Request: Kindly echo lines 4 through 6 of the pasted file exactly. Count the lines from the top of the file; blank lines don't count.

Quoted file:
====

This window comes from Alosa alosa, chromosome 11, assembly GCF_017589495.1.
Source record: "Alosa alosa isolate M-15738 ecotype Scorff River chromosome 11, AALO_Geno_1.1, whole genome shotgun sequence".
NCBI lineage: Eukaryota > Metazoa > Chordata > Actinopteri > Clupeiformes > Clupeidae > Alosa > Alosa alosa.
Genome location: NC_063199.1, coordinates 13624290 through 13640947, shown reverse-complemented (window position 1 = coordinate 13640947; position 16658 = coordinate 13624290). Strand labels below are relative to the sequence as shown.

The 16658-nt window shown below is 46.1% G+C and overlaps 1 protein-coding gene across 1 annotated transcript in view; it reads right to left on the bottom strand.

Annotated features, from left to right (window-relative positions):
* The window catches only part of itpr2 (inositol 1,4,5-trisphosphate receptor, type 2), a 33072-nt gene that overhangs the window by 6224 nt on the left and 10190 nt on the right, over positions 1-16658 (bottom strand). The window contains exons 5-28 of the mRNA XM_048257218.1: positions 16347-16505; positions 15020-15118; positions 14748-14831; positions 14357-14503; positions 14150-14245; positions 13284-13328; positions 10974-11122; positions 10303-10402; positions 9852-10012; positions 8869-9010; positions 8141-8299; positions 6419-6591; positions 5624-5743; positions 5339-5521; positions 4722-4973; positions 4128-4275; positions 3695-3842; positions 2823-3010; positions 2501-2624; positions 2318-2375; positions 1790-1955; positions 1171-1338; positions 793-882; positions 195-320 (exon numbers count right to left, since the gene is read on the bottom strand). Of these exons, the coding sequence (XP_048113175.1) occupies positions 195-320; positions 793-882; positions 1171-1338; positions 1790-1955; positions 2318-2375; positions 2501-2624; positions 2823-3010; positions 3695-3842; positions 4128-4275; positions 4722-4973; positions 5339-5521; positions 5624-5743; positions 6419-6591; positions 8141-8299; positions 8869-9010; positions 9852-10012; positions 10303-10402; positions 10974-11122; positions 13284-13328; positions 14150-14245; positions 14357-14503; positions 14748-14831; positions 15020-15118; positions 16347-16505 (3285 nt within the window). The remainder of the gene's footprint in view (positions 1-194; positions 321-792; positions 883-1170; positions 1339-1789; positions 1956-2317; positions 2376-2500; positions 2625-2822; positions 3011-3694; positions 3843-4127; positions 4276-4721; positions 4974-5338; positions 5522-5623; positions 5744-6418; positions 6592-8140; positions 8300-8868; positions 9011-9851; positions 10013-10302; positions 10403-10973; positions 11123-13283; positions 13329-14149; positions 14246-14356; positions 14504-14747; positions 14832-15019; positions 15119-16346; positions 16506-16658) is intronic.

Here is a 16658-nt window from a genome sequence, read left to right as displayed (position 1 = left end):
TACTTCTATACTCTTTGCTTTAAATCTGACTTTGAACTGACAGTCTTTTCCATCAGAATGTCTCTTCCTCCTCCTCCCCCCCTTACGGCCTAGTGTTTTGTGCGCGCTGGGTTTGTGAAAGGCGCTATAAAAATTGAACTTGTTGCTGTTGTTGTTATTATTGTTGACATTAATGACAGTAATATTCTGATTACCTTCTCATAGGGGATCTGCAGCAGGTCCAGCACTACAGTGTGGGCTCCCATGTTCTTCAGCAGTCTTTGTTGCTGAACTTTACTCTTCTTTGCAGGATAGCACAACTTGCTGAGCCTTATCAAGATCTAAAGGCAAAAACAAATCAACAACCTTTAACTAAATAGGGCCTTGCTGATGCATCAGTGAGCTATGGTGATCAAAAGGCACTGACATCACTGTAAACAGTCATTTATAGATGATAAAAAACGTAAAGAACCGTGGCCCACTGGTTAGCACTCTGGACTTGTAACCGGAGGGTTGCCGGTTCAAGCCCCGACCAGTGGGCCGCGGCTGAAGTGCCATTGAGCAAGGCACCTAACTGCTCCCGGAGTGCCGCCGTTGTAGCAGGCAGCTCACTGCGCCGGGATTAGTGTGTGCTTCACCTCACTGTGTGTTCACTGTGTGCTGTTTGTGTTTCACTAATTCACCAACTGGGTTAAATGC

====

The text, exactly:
Genome location: NC_063199.1, coordinates 13624290 through 13640947, shown reverse-complemented (window position 1 = coordinate 13640947; position 16658 = coordinate 13624290). Strand labels below are relative to the sequence as shown.

The 16658-nt window shown below is 46.1% G+C and overlaps 1 protein-coding gene across 1 annotated transcript in view; it reads right to left on the bottom strand.

Annotated features, from left to right (window-relative positions):